It has been said that since The Beatles, David Bowie, James Brown and Bob Marley, only House & Punk may be considered real new musical revolutions. It has been said too that pop music nowadays is merely a creative rehash of the same old chords, rhythms and heartaches. Whichever way you look at it, for the pop inventors of our time the challenge remains to mix the original ingredients of pop into something hip, groovy and authentic.
Benny Sings meets this challenge in an ingenious and beautifully effective way. Within the traditional qualities of pop music, Benny Sings is a characteristic product of our time: it’s naturally melodic and undeniably groovy. Benny’s work method is contemporary too: he records the songs at his home studio, writing his own music, singing, and playing most instruments himself. Benny recalls: “I was making these hip-hop beats, and at some point just started singing to them.”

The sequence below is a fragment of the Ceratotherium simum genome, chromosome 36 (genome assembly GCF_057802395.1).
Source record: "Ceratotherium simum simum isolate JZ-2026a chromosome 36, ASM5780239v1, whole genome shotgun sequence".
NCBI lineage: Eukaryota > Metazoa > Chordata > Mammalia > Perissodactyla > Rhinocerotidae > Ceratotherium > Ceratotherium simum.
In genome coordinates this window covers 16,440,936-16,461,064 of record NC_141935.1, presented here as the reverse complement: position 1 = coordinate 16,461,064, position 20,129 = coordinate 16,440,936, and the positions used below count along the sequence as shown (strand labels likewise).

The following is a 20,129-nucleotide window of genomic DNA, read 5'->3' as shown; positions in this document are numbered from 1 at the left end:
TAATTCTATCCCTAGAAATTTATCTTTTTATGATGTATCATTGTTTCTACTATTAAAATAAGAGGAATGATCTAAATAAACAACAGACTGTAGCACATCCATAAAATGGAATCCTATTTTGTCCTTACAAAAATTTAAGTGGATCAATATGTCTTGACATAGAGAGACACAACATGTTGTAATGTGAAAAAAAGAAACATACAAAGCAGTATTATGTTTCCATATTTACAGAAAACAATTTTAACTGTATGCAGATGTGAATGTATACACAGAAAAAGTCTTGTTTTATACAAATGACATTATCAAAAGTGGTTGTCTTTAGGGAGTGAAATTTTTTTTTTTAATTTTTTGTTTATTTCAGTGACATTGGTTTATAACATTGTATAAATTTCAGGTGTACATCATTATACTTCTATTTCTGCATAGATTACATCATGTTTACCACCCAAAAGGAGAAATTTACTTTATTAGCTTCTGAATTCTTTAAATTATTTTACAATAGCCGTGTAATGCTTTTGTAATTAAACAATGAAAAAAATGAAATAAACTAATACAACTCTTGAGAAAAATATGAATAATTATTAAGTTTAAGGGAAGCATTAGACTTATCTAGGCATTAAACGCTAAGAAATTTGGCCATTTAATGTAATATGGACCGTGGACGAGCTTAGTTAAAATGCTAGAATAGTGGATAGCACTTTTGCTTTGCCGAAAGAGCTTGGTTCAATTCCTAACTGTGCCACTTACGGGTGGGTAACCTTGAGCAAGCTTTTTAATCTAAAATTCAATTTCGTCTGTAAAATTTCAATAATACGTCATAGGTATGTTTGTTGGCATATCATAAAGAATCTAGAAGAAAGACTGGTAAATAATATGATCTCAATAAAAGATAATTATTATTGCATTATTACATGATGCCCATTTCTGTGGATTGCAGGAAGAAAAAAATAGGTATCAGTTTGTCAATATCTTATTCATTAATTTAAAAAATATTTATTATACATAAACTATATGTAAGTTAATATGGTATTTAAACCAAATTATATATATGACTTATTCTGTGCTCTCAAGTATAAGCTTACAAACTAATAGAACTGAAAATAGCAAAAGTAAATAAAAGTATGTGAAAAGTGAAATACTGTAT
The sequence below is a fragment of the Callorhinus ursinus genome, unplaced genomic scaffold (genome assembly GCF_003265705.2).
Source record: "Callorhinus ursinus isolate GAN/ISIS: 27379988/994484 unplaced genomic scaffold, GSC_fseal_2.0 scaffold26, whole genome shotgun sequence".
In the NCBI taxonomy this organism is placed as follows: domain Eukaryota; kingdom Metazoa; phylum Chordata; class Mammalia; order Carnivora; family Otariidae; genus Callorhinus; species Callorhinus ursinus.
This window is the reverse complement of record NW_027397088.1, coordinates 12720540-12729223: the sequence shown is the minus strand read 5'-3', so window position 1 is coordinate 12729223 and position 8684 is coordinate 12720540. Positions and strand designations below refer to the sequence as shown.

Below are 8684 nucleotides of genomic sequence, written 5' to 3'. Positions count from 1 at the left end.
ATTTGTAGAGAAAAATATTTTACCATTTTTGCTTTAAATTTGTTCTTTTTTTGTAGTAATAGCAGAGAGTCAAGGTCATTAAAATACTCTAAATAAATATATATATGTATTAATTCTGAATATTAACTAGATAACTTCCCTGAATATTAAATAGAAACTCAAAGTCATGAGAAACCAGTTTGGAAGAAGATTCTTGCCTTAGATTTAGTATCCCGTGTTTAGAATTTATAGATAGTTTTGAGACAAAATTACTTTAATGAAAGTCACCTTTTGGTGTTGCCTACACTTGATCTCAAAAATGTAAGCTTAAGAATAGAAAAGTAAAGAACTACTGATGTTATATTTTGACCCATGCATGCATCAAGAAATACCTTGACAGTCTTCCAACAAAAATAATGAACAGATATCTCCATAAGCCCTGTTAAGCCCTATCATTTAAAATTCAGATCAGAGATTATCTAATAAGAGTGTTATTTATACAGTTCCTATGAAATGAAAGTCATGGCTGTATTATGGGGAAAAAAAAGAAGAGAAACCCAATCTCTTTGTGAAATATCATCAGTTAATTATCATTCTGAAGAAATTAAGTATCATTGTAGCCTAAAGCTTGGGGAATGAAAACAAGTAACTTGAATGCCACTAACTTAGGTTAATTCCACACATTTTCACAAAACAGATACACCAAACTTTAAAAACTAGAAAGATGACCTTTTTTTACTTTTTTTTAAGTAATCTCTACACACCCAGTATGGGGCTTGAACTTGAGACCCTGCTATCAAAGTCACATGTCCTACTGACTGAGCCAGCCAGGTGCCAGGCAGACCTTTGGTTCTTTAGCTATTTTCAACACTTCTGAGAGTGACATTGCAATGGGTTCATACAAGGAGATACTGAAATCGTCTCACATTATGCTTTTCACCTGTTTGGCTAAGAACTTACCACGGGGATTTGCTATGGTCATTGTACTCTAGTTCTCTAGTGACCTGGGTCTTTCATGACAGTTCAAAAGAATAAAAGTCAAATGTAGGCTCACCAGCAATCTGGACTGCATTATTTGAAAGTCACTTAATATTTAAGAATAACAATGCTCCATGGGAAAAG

Through “Champagne People,” this singer/musician/songwriter seems to communicate directly to our collective musical subconscious; each song sounds fluid and familiar. The popular Dutch national newspaper, “de Volkskrant”, attributes the refined quality of the record to producer Bart Suèr. “The soulful production of Bart Suèr is sophisticated and warm-incomparable with other Dutch productions”(review: June 22, 2003)
Benny began his career as a performer with the band Loveboat before enrolling in the Royal Conservatory in the Hague, where he studies Sonology. Since 1999, Benny has been playing the bass in the hiphopband Abstract Dialect and composing and producing the soulband Heavenly Social, featuring Miss Dee. Additionally, he is a part of the Dutch-language hip-hop collective De Toffen. Influenced by a diverse number of sounds, Benny provides the icing on the pop music pie and throws a party for Champagne People.
Prince and Stevie Wonder quotes stand gracefully next to airy pop melodies and jazzy chords that could easily have come from Steely Dan. And of course, there is the voice of Benny himself, which is the most expressive element of all. This is the kind of repertoire that Hall and Oats would kill for. Benny Sings has made a record which is as original as it is commercial, and that’s a rarity (de Volkskrant review 06/22/03).
It seems that the Hip-hop crowd as well as the Jazzers, Soulers, and Altos of all ages feel at home at Benny’s music party. They are – and maybe we too – the unexpected “Champagne People”.